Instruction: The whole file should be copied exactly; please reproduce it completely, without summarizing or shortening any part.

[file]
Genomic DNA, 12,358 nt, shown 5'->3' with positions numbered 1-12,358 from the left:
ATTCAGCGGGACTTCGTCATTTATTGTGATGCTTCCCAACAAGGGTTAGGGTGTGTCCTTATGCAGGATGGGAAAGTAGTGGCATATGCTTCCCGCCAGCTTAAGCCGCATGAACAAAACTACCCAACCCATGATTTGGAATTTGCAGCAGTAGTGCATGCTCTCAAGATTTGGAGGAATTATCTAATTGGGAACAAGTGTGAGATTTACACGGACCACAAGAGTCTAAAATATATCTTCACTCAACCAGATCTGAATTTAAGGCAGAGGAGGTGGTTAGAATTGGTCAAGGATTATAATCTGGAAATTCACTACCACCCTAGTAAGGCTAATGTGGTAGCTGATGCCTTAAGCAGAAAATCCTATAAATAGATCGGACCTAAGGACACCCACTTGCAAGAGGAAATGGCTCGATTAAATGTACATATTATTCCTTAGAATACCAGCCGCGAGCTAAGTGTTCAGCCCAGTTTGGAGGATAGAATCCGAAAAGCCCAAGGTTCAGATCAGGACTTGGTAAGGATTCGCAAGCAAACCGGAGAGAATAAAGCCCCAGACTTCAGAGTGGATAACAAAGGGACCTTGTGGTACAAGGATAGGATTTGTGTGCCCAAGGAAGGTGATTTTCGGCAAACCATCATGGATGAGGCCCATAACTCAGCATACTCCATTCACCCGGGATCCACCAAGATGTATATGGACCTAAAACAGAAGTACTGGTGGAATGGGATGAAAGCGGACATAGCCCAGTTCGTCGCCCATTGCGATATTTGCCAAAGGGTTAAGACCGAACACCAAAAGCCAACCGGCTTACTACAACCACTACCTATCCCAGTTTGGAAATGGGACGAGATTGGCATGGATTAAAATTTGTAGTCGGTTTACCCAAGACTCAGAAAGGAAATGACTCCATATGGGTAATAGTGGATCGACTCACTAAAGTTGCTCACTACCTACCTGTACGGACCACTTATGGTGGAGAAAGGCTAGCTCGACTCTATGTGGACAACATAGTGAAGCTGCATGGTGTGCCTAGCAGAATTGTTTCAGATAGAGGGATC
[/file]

Genomic DNA, 12,358 nt, shown 5'->3' with positions numbered 1-12,358 from the left:
ATTCAGCGGGACTTCGTCATTTATTGTGATGCTTCCCAACAAGGGTTAGGGTGTGTCCTTATGCAGGATGGGAAAGTAGTGGCATATGCTTCCCGCCAGCTTAAGCCGCATGAACAAAACTACCCAACCCATGATTTGGAATTTGCAGCAGTAGTGCATGCTCTCAAGATTTGGAGGAATTATCTAATTGGGAACAAGTGTGAGATTTACACGGACCACAAGAGTCTAAAATATATCTTCACTCAACCAGATCTGAATTTAAGGCAGAGGAGGTGGTTAGAATTGGTCAAGGATTATAATCTGGAAATTCACTACCACCCTAGTAAGGCTAATGTGGTAGCTGATGCCTTAAGCAGAAAATCCTATAAATAGATCGGACCTAAGGACACCCACTTGCAAGAGGAAATGGCTCGATTAAATGTACATATTATTCCTTAGAATACCAGCCGCGAGCTAAGTGTTCAGCCCAGTTTGGAGGATAGAATCCGAAAAGCCCAAGGTTCAGATCAGGACTTGGTAAGGATTCGCAAGCAAACCGGAGAGAATAAAGCCCCAGACTTCAGAGTGGATAACAAAGGGACCTTGTGGTACAAGGATAGGATTTGTGTGCCCAAGGAAGGTGATTTTCGGCAAACCATCATGGATGAGGCCCATAACTCAGCATACTCCATTCACCCGGGATCCACCAAGATGTATATGGACCTAAAACAGAAGTACTGGTGGAATGGGATGAAAGCGGACATAGCCCAGTTCGTCGCCCATTGCGATATTTGCCAAAGGGTTAAGACCGAACACCAAAAGCCAACCGGCTTACTACAACCACTACCTATCCCAGTTTGGAAATGGGACGAGATTGGCATGGATTAAAATTTGTAGTCGGTTTACCCAAGACTCAGAAAGGAAATGACTCCATATGGGTAATAGTGGATCGACTCACTAAAGTTGCTCACTACCTACCTGTACGGACCACTTATGGTGGAGAAAGGCTAGCTCGACTCTATGTGGACAACATAGTGAAGCTGCATGGTGTGCCTAGCAGAATTGTTTCAGATAGAGGGATC